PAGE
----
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Police: Greiner has a half-million images on his computers, volunteered at Boys and Girls Club

Modified: Thursday, Aug 22nd, 2013


Dylan David Greiner, owner of Santa Cruz Surf School, was in court Wednesday on charges of lewd and lascivious acts, including owning inappropriate videos and photos of young girls. (Photos by Tarmo Hannula/Register-Pajaronian)


SANTA CRUZ — The surf instructor accused of numerous sex crimes also served as a volunteer at the Boys and Girls Club in Santa Cruz, where he took inappropriate images and videos of young girls, the Santa Cruz Police Department said Thursday.

Greiner, 38, taught basic surfing techniques at the club, police said.

Investigators found the images as they continue to investigate Dylan David Greiner, who was arrested Aug. 10 for having inappropriate sexual contact with young girls, creating and possessing thousands of images of child pornography and for asking girls to create pornographic images and videos for him.

The investigation has so far turned up more than 500,000 images on his computers, Santa Cruz Deputy Police Chief Steve Clark said.

Boys & Girls Club of Santa Cruz Executive Director Bob Langseth said the organization is fully cooperating in the investigation.

According to Langseth, Greiner offered lessons to groups of Boys & Girls Club members over the past six months.

Langseth said Greiner underwent a background check, as do all potential volunteers. In addition, other program staff were always on the beach during the lessons, he stated in an email.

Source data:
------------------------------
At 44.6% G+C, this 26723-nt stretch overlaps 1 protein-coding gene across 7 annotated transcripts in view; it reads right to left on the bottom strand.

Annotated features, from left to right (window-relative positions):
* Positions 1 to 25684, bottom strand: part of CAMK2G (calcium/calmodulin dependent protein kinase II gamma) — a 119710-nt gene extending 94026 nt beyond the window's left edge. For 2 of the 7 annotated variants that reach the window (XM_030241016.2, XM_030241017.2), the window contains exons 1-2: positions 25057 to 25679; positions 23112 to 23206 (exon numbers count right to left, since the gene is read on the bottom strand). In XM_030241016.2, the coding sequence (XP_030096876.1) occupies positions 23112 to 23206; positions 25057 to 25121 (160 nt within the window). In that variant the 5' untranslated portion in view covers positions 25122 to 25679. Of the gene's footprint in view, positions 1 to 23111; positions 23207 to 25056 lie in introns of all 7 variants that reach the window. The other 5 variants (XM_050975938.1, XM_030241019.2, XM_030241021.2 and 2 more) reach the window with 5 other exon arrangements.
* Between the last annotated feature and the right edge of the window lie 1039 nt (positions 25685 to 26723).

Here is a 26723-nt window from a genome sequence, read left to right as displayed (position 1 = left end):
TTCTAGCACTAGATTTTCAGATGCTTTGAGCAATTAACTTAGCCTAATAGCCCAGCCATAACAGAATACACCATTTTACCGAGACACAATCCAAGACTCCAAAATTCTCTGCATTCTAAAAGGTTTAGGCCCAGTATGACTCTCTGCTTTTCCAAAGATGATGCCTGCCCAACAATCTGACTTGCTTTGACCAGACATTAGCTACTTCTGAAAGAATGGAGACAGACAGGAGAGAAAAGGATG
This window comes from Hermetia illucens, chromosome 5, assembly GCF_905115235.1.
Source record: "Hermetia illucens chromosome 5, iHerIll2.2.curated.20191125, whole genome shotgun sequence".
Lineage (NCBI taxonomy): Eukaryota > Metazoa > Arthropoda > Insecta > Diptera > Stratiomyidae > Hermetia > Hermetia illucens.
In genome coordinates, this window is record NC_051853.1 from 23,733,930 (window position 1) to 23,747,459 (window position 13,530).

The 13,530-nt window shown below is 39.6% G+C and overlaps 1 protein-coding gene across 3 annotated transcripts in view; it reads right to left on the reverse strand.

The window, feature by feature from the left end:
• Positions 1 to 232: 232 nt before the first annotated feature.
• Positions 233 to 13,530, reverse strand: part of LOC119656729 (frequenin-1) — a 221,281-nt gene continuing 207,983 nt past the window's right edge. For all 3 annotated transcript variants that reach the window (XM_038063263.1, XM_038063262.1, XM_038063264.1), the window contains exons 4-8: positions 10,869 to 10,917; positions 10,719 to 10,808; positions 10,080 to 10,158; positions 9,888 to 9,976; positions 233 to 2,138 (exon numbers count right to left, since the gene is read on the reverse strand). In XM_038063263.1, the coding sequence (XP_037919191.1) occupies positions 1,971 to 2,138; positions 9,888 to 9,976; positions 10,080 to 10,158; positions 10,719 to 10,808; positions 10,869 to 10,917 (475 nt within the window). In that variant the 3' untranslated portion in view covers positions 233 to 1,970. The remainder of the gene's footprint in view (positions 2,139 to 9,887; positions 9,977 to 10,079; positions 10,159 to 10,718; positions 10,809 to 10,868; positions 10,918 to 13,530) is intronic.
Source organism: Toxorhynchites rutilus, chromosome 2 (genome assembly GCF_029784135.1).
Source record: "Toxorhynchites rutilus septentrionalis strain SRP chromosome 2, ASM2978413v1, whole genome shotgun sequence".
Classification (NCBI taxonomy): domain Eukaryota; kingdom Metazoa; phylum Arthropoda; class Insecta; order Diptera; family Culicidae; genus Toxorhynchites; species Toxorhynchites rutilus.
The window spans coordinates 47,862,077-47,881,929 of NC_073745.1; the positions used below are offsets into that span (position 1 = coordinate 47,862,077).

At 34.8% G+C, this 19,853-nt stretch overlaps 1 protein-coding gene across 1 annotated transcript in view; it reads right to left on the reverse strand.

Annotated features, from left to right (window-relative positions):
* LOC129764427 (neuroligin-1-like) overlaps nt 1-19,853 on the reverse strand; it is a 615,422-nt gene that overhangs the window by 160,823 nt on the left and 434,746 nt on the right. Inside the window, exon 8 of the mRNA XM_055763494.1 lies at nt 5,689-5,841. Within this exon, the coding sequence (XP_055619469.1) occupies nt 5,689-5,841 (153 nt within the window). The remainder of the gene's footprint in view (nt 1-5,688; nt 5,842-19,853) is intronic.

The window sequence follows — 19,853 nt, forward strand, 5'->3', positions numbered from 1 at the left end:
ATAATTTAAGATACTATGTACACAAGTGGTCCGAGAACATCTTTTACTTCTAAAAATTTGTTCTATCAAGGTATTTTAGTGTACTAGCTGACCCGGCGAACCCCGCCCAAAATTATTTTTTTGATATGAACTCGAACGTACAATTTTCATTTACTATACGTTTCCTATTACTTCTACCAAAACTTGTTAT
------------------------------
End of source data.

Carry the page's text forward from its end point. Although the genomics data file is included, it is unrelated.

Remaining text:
“The organization is committed to the highest standards of ethical behavior and integrity, and does not tolerate inappropriate or illegal activity on the part of any staff member, board member, volunteer or Club member,” Langseth stated.

  Police believe that Greiner, who owns Santa Cruz Surf School, had contact to numerous young people through his business. Police are currently working to identify each of the young girls who appear in Greiner’s photos and videos.

Santa Cruz Police have received calls and emails from more than 100 concerned parents throughout California and the U.S., asking detectives to send photos to help them confirm whether their children were victimized, which is not possible due to concerns over confidentiality, Clark said.

Anyone concerned about whether their child is a victim in the case should email the Santa Cruz Police Department at investigations@cityofsantacruz.com and provide the following information.

Parent name

Address

Home telephone

Cellular telephone

Child’s name

Child’s age

Dates of visit at Santa Cruz Surf School

Appropriate image of child

Detectives will contact any parent whose child has been victimized.



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